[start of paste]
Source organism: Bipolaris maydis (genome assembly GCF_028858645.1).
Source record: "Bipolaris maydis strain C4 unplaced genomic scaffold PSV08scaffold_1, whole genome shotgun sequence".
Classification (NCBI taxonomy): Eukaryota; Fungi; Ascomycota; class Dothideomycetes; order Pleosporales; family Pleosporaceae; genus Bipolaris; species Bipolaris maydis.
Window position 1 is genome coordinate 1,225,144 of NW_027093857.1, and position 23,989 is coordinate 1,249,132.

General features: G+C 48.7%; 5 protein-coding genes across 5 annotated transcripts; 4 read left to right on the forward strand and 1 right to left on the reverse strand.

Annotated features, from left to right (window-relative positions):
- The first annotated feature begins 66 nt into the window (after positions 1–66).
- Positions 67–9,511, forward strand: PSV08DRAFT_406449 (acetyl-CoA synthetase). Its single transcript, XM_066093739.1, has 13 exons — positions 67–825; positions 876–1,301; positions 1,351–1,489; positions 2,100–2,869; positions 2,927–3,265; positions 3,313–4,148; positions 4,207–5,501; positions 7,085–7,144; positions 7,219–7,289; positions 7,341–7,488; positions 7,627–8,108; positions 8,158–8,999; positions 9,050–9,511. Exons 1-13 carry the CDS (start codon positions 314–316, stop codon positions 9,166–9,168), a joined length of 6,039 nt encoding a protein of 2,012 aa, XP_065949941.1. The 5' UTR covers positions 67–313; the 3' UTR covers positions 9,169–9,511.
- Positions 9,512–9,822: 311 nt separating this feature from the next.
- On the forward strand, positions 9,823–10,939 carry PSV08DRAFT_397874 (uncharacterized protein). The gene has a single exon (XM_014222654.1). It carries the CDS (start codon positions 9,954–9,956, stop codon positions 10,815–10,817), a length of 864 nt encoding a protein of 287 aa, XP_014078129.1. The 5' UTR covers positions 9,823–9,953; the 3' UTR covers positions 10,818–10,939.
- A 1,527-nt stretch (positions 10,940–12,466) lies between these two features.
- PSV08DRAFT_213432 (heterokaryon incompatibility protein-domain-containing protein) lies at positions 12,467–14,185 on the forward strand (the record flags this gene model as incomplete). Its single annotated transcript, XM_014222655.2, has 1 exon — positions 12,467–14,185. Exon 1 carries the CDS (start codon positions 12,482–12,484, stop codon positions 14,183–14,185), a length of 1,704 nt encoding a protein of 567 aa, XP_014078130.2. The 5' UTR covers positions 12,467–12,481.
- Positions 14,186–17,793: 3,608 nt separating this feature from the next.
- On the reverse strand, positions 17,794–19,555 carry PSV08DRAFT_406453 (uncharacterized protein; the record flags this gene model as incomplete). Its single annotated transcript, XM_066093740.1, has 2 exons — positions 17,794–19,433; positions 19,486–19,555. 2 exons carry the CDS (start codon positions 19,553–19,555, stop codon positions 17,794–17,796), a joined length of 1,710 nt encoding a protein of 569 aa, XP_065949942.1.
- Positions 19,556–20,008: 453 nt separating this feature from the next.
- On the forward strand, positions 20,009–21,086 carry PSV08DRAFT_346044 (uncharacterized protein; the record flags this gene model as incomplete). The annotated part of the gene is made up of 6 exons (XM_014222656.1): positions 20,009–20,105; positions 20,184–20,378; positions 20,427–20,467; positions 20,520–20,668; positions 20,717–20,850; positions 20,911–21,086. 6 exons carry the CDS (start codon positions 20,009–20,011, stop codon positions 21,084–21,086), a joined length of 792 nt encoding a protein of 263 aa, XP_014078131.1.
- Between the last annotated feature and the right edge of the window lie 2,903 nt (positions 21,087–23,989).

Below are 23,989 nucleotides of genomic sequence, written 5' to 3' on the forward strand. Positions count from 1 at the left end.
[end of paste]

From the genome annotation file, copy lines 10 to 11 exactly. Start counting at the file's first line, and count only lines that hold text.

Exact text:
- On the forward strand, positions 9,823–10,939 carry PSV08DRAFT_397874 (uncharacterized protein). The gene has a single exon (XM_014222654.1). It carries the CDS (start codon positions 9,954–9,956, stop codon positions 10,815–10,817), a length of 864 nt encoding a protein of 287 aa, XP_014078129.1. The 5' UTR covers positions 9,823–9,953; the 3' UTR covers positions 10,818–10,939.
- A 1,527-nt stretch (positions 10,940–12,466) lies between these two features.